This month has been a struggle. Since I had a hard time getting pregnant, I had to be very cycle-focused, and that never really goes away. Even now that Lilly is 7, I am still IN TUNE with my body, right down to knowing where I am in relation to the moon's cycle. We have always been "one and done" with children, and took measures years ago to ensure that, but a prior battle with infertility means that every time I'm "late"in perimenopause, I'm ruminating on all the "what ifs", most of them too crazy to type anywhere but google at 2 am. It's a roller coaster, to put it mildly. Add to that many doctor appointments, not eating very well without a fully functioning kitchen, and getting ready to sell my first house, and you have my personal recipe for doomscrolling. I'm a social media addict. Apparently, when I quit smoking, and then quit drinking, and quit unhealthy relationships, I just filled in the gap with "stranger's problems". That's not always a negative thing - often it's a love of advice columns or answering questions in a travel agent group. I also have a problem with worryng I'm going to miss something important and embarrass myself, that I will disappoint people by Not Knowing. It's Former Gifted Kid perfectionism; I can't make mistakes. And the other Former Gifted Kids can be so critical, I often don't share what is really going on. Learning to "live authentically" is such trite influencer bullshit, but here we are. I'm going to share with you my bedside bookstack for getting out of a rut, even though I can picture the people in my head who will scoff at this, because they scoff at everything.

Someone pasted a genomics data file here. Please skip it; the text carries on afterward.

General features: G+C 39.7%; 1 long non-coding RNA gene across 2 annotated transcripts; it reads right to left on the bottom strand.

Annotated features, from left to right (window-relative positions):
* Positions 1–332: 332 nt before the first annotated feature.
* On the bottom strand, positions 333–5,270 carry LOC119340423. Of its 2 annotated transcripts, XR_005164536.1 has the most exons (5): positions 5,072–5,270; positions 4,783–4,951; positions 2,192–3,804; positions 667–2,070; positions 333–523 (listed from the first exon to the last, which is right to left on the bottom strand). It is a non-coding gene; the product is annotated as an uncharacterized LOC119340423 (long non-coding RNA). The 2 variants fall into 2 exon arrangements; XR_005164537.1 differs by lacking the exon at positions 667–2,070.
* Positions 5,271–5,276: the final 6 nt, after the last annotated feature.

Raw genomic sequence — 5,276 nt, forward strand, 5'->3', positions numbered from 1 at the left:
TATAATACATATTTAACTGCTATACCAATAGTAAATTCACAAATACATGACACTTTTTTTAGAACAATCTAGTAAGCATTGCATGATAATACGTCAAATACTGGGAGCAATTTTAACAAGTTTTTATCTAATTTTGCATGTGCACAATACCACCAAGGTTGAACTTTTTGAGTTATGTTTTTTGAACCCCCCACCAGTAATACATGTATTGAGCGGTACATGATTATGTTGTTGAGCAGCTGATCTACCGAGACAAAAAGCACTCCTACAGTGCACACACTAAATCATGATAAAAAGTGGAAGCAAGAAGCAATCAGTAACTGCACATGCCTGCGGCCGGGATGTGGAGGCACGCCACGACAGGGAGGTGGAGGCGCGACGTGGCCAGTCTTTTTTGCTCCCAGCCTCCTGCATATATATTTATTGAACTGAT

1. How to Break Up With Your Phone - This is a short read. The first half is the WHY of being addicted to technology. How your phone, websites, and apps are designed to capture and hold your attention, and keep you coming back (if you can even manage to leave), and what we know that does to our brains. The second half is a 30 day "detox". The goal is not to break up with your cellphone entirely, but to be more aware of what gets your attention, and what to allow. Full disclosure, I have not accomplished the 30 day plan yet, but I have implemented a lot of tips and made improvements. Most importantly, when I'm sliding, like I have been this month, I know it, and know how to get back on track. I often see homeschooling parents and travel agents asking in groups, "How do you manage work AND kids, I don't have enough time!" After reading this book, I always suggest looking at your Digital Wellbeing on your phone. Chances are, you can carve an hour out of your day that was spent on social media, without giving it up entirely. My personal weak spot is reading groups to answer questions. I have to acknowledge to myself I'm spending time that my child or business needs, helping other people with THEIR business or homeschooling. I can still do those things - obviously I enjoy helping people - but it needs to have a time limit, not an endless scroll looking for more problems to solve. 2. The Book of Joy - I've read this book all the way through and then have revisited it with a highlighter & taken notes in my journals. The Dalai Lama and Archbishop Tutu were very good friends who, for political reasons, were not often allowed to spend time together in person. This book chronicles one of their rare in-person visits. They teach us that we are allowed to find joy in life, even though there is suffering in the world. I think a lot of highly intelligent people need this sort of permission, especially if they have a doomscrolling problem, as I do. I also admit that I need their lessons in compassion. The internet has become such an ugly place, especially in the comments sections of, well, everything posted publicly. So many people feel superior, telling others they are wrong. I'm still not perfect, obviously, but I think this book played a big part in me learning to walk away when it's pointless to argue, and to respond with more compassion when someone clearly believes false information. People don't know what they don't know, they aren't taught media literacy, and they aren't going to learn it from a smug and sarcastic internet comment. 3. The Ride of a Lifetime - Bob Iger recently retuned to the Walt Disney Company for a 2nd tour as CEO, and I've been meaning to revisit this book. I am a little uncomfortable recommending a book by a CEO of a major corporation, as I think we're all aware that CEO compensation is a big problem. Major corporations pay my bills, though, so no one is perfect. I do admire his discipline, leadership, and emotional intelligence (the latter being the biggest thing lacking in Bob Chapek's reign). The lessons in this book fit with the other two books here. When I find myself mindlessly scrolling, or about to type a comment telling someone they are a moron, I ask myself, "What would Bob do?" Is Bob even on Facebook? Does Bob think about how someone hurt his feelers that day while he is brushing his teeth? No, Bob has bigger fish to fry. Honorable mention: Former Imagineer Joe Rohde's Instagram. Joe spends his social media time educating people about art, architecture, & history. When people disagree with him - and they do, because they are attracted by "famous Imagineer" and then find out he's one of those "coastal elite liberals" - he is always very measured and considerate in his replies. Joe has a lot to teach you. Follow him!